August 5, 2020 by  
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A new study published in the journal Conservation Letters has revealed that over 500 new dams are currently being constructed or are planned to be constructed within protected areas. More than 1,200 dams already exist in such areas. In the first global report on dam construction areas, it has been revealed that most governments are bypassing or rolling back laws in order to construct dams in these protected areas. The main concern being raised by the authors of the study is that the people who are mandated with protecting riparian areas are also the ones responsible for invading them. In the EU alone, about 33% of all the proposed dams lie within protected areas. For example, two hydropower projects in Romania pose a danger to Natura 2000 sites. If such constructions are not stopped, the reserved areas, rivers and natural resources around them are at risk. Michele Thieme, lead author of the study and freshwater scientist at World Wildlife Fund (WWF), said, “Rivers are the lifeblood of ecosystems. Any policy that aims to conserve nature must prioritize the free flow of rivers.” Related: Hydropower demand is damaging Indigenous lands The study has established that many governments are redefining boundaries of protected lands to create room for construction . The study points out that if legislation continues being loosened in this manner, it will not be long before the delicate ecosystems in these areas are irreversibly damaged. “The sheer number of dams that are planned within protected areas is alarming,” Thieme warned. “Government and industry policies must prevent the development of dams planned within these areas. The dams that already exist within protected areas should be prioritized for possible removal and the surrounding river systems should be restored.” This study follows another paper that highlighted the impact of dams on ecosystems. A 2019 paper published in Nature revealed that over 65% of long rivers across the world are impeded with dams and other structures. Worse yet, the report established that the construction of dams across major rivers is to blame for a 76% reduction in freshwater migratory fish populations since 1970. Because dams impede the movement of fish upstream for breeding, they have led to a decline in freshwater fish populations significantly. The report is now calling on governments and other stakeholders to stop bypassing and changing laws for short-term gains. Those in authority must protect these areas at all costs to avoid further harm to ecosystems. + Conservation Letters + WWF Image via Hans Linde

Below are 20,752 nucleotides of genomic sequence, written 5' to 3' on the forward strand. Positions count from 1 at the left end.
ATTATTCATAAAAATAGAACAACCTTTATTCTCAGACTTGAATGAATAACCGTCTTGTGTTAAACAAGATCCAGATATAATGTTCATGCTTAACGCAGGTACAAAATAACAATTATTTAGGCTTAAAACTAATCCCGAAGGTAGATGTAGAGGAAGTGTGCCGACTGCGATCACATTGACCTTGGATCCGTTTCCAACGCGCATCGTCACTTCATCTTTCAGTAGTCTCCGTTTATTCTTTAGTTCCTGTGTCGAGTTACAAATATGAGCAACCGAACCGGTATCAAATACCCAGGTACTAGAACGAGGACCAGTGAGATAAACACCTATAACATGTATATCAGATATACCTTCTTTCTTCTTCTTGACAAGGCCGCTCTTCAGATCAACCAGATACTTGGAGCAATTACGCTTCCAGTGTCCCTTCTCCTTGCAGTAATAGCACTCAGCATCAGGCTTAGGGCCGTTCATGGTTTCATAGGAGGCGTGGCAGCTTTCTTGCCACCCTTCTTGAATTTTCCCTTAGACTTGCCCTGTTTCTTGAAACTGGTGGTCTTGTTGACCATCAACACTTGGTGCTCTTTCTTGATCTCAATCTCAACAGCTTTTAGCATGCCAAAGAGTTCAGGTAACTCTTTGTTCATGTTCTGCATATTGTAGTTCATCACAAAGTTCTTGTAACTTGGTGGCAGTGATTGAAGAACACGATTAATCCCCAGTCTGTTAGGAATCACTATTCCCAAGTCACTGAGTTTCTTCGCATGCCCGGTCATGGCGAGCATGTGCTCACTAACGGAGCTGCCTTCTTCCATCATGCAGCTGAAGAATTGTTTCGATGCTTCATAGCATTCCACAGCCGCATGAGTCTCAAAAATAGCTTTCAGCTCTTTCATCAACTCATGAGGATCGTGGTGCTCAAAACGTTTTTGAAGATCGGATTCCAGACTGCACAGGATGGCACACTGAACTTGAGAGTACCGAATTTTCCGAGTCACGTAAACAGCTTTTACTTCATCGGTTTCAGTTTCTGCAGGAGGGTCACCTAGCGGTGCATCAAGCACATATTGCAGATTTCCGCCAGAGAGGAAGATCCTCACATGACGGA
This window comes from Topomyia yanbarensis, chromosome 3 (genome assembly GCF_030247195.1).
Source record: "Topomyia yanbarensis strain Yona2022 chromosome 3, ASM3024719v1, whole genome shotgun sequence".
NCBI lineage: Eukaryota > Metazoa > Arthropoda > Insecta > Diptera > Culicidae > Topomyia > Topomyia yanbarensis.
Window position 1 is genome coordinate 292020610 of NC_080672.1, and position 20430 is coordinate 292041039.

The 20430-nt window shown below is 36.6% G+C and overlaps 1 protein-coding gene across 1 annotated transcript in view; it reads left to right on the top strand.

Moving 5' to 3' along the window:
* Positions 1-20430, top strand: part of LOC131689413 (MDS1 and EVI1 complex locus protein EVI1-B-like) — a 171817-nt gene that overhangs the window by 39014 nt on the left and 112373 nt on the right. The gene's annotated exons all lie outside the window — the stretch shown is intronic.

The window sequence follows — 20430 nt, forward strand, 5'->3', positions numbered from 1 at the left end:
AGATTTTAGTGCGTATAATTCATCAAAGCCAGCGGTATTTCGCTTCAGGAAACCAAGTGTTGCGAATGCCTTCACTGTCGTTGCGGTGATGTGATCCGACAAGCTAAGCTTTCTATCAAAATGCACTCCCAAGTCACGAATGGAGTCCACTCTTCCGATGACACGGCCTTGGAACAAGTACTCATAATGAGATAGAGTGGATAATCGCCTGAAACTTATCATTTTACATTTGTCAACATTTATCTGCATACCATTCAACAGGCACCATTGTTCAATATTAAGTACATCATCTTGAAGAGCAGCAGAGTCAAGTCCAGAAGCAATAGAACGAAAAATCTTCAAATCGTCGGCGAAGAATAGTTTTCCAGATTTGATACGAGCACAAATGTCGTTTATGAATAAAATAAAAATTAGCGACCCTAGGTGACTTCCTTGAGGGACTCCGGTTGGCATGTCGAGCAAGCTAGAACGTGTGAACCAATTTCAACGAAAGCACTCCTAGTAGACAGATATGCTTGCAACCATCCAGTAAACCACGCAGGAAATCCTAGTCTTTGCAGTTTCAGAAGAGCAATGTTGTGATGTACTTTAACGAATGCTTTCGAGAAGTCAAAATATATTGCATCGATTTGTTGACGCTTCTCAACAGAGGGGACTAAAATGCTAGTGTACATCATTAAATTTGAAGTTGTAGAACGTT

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Kangaroo leather sporting goods illegally sold in California

July 29, 2020 by